“Let’s say someone wishes to connect a Chain network that has digital assets running on it with a Corda contract,” [Adam] Ludwin said. “If those projects are open source and well documented, and that documentation is public, then whoever might be building the interfaces or connectors for these networks and services will have a much easier time doing so. That’s why open source is a boon for interoperability.”

[SNIP] Moreover, it is a way for engineers to give back to the engineering community.

“When external engineers can review the architecture and code, they can assess the quality of the projects companies are working on. This serves as a great recruiting tool,” said Max Levchin, CEO of the digital lending startup Affirm and a co-founder of PayPal. “When you open-source, it allows third parties to build applications on top of yours, [a process] which acts as a distribution channel for your own product.”

Ethereum Forks

As the article points out above, open source is hard. This week saw Ethereum initiate a planned fork on Tuesday, which lead to an unplanned fork a few days later, which the Ethereum community rushed to fix. This seems to have led to a bit of schadenfreude twitter style from the Bitcoin community. as they reposted this article in quite a few threads. Meanwhile, earlier in the week the head of strategy for Ethereum-based Consensys penned this article entitled What Venture Capitalists Got Wrong About Bitcoin:

Instead, the infrastructure built for bitcoin can increasingly be co-opted for use by new tokens. These new tokens don’t necessarily add any value for the venture capitalists who originally invested in bitcoin. To illustrate what is happening: Imagine if a railroad company in the 1800’s spent millions laying tracks, only to see a second (and third, and fourth) railroad come along and use the finished tracks for free, to ship more cargo in faster and safer cars.

Interesting to see the perspectives of the two sides, with some viewing all this activity as zero-sum, winner (chain) takes all…while others share our view that success in one ‘camp’ can serve as a positive multiplier across the whole space.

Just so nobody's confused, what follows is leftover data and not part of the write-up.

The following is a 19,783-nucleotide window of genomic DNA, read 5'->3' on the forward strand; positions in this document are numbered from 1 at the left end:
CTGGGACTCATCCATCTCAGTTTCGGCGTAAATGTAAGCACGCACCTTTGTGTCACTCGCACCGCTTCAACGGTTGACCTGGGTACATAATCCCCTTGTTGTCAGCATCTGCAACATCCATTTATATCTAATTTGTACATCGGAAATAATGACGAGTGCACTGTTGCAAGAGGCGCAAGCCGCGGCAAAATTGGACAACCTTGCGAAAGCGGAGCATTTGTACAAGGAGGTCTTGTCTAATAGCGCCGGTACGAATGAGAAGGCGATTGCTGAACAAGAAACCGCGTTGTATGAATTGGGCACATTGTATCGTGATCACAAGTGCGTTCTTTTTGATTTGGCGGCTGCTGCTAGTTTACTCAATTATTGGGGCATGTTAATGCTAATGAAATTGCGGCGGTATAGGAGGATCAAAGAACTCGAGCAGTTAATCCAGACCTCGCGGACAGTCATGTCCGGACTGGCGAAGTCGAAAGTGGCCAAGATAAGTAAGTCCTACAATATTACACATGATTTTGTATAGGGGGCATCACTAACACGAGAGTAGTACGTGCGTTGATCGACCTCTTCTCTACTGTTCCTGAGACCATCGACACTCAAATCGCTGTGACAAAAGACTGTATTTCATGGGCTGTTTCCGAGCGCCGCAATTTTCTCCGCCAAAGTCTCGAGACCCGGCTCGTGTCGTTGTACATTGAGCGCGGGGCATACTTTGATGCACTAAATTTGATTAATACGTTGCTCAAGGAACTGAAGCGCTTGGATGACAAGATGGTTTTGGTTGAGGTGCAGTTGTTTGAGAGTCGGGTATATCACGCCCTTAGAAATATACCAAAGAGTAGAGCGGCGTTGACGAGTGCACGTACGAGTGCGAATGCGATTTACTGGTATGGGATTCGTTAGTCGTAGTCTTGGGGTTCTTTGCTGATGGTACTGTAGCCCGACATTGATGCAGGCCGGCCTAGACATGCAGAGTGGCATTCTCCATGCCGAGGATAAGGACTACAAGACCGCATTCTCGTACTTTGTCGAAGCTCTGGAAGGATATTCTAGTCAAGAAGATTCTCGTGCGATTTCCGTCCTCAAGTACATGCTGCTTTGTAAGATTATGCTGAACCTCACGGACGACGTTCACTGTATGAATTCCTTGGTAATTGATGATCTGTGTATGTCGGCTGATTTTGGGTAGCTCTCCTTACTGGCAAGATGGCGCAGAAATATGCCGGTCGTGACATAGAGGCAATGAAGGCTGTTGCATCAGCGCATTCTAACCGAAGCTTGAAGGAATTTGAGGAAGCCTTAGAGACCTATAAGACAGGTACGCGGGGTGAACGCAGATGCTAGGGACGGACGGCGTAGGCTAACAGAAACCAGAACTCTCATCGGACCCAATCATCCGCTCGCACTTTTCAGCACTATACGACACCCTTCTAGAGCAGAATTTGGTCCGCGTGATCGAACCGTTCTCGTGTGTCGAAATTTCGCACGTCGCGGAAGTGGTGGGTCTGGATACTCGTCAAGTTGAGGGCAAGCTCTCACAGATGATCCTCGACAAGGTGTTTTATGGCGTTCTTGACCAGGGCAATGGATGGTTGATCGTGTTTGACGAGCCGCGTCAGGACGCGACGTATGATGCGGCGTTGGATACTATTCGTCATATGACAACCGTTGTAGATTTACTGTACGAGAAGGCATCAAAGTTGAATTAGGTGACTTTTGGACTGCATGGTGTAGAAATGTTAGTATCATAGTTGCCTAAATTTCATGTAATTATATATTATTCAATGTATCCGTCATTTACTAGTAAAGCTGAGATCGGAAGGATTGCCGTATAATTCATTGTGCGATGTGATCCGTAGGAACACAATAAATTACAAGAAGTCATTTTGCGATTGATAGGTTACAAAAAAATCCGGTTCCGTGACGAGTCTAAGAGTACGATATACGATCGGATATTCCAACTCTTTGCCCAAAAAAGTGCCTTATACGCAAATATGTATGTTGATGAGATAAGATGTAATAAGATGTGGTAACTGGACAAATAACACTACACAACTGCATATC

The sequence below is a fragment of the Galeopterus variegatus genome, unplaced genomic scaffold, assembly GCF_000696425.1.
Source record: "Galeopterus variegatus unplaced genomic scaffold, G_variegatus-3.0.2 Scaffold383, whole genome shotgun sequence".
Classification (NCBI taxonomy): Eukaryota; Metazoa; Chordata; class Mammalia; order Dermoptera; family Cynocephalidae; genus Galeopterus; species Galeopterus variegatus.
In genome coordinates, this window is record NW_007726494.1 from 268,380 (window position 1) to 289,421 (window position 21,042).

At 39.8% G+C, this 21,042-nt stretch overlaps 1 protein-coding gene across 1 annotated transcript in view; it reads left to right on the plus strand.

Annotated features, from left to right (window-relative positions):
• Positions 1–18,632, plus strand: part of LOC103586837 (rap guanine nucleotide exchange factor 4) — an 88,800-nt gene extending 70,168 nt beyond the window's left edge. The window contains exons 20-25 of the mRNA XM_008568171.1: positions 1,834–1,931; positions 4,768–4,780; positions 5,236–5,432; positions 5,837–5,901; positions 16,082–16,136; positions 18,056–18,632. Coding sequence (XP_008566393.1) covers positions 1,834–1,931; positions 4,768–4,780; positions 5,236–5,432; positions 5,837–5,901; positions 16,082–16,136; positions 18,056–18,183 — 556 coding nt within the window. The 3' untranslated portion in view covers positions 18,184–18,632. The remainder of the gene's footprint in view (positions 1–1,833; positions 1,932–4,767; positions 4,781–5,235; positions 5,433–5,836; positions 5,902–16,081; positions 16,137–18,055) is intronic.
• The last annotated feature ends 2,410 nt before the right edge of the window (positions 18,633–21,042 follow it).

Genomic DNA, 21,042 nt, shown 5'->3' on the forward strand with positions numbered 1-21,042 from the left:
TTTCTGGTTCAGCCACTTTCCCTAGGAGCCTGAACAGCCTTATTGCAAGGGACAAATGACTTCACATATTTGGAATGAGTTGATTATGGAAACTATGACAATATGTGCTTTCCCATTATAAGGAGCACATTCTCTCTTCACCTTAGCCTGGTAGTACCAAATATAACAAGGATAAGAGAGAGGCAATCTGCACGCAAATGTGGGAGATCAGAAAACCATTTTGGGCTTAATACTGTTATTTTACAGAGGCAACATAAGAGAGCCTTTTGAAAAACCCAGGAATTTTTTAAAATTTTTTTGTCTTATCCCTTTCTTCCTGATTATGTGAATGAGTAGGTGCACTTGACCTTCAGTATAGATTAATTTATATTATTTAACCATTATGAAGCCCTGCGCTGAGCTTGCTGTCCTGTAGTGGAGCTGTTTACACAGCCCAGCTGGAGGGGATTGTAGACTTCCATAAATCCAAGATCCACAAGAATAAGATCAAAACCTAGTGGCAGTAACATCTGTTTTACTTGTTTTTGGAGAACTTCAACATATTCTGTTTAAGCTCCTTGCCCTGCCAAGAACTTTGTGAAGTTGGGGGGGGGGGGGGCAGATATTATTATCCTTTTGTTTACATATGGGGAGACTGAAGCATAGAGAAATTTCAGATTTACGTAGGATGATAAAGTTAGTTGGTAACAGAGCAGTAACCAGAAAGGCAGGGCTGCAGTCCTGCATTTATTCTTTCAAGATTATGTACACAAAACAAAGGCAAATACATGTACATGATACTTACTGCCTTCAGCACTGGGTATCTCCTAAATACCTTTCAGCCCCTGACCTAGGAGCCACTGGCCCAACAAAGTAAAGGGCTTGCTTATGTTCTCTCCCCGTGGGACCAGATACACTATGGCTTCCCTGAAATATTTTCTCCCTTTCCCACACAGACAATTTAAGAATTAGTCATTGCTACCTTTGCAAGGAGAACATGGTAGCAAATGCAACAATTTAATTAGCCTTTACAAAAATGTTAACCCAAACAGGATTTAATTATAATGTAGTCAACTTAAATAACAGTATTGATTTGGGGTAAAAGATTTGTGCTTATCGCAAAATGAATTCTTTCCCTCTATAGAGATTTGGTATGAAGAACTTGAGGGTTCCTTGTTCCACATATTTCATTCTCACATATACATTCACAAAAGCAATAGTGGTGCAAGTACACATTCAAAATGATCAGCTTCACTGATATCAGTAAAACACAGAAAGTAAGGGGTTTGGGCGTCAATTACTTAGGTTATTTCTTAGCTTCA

RegTech (cont.) and LegalTech

This week saw the big finale of R3’s initial global regulatory tour, culminating in Eltville am Rhein, where our very own Charley Cooper spoke to the Deutsche Bundesbank’s Central Banking conference devoted exclusively to blockchain technology. For those curious about the participants, see this link. Here is Charley’s report:

The conference lasted for four days and covered a wide range of topics, with my remarks focused on the importance of public/private collaboration as a driver of technology innovation in the highly regulated financial services industry. In the lead up to that event, Isabelle Corbett and I barnstormed through four other countries in seven days, meeting one-on-one with Swiss and Nordic regulators as part of our relentless efforts to involve government agencies and oversight bodies in our work from the outset. A huge thanks to Credit Suisse, UBS, Danske Bank, Nordea, and OP Financial for helping us navigate their home turf. R3 representatives have now met with regulators in almost all of our member jurisdictions, including central banks, securities and derivatives overseers, consumer protection agencies, law enforcement, tax authorities, NGOs, trade associations and legislators. It feels good to be home.

Risk Magazine posted a very thoughtful piece as a follow up to R3’s Smart Contract Template Summit (it is even worth the pain of signing up for a free trial!). Our partners at Norton Rose Fulbright announced the publication of our joint white paper on the legality and enforcability of smart contracts. You can request a copy of the paper here or members can contact R3 directly.

Announcements

Swift announced this week that they would become more open and vocal about their exploration into DLT, which is very welcome news. They also announced some details on their latest POC.

Damien Vanderveken, head of R&D at Swift Labs, says: “Swift has been targeted in the press as a legacy incumbent that will be doomed by DLT. But we believe Swift can leverage its unique set of capabilities to deliver a distinctive DLT platform offer for the community.”

Congrats to our friends at the JP Morgan Blockchain Center of Excellence for their open sourcing of Quorum, which you can access here. This is yet another example that the above American Banker article highlighted of the growing acceptance of open source within finance, and the advantages that even the world’s biggest banks see in an open source approach. We look forward to exploring Quorum more during the upcoming Hyperledger events in December.

And finally, we are very happy to welcome China’s Minsheng Bank to the R3 consortium, as another member in our growing network China and North East Asia.

The Weekend Read: Nov 20

,
MAS MD Ravi Menon announces MAS-R3 Interbank Payments project at SGFintechFest

by Todd McDonald

Singapore Fintech Festival

MAS MD Ravi Menon announces MAS-R3 Interbank Payments project at SGFintechFest